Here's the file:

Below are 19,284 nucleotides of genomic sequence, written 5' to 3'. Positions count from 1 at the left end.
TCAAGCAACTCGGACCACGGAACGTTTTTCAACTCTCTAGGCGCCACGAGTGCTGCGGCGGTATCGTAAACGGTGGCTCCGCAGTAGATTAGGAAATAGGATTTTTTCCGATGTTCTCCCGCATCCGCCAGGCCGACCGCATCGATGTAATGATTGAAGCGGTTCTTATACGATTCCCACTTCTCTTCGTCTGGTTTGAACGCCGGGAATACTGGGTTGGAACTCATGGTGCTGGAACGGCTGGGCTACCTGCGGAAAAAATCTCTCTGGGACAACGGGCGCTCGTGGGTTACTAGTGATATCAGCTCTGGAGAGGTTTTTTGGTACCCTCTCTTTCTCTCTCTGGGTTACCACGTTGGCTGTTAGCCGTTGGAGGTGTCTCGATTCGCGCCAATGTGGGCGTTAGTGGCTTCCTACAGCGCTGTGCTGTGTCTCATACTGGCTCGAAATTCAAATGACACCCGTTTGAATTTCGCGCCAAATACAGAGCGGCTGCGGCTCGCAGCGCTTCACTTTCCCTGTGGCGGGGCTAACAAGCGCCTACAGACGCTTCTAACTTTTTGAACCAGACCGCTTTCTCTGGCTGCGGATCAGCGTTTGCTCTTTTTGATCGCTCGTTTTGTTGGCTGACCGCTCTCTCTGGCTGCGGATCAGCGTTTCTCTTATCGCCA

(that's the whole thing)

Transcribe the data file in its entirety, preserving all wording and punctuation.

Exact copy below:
Below are 19,284 nucleotides of genomic sequence, written 5' to 3'. Positions count from 1 at the left end.
TCAAGCAACTCGGACCACGGAACGTTTTTCAACTCTCTAGGCGCCACGAGTGCTGCGGCGGTATCGTAAACGGTGGCTCCGCAGTAGATTAGGAAATAGGATTTTTTCCGATGTTCTCCCGCATCCGCCAGGCCGACCGCATCGATGTAATGATTGAAGCGGTTCTTATACGATTCCCACTTCTCTTCGTCTGGTTTGAACGCCGGGAATACTGGGTTGGAACTCATGGTGCTGGAACGGCTGGGCTACCTGCGGAAAAAATCTCTCTGGGACAACGGGCGCTCGTGGGTTACTAGTGATATCAGCTCTGGAGAGGTTTTTTGGTACCCTCTCTTTCTCTCTCTGGGTTACCACGTTGGCTGTTAGCCGTTGGAGGTGTCTCGATTCGCGCCAATGTGGGCGTTAGTGGCTTCCTACAGCGCTGTGCTGTGTCTCATACTGGCTCGAAATTCAAATGACACCCGTTTGAATTTCGCGCCAAATACAGAGCGGCTGCGGCTCGCAGCGCTTCACTTTCCCTGTGGCGGGGCTAACAAGCGCCTACAGACGCTTCTAACTTTTTGAACCAGACCGCTTTCTCTGGCTGCGGATCAGCGTTTGCTCTTTTTGATCGCTCGTTTTGTTGGCTGACCGCTCTCTCTGGCTGCGGATCAGCGTTTCTCTTATCGCCA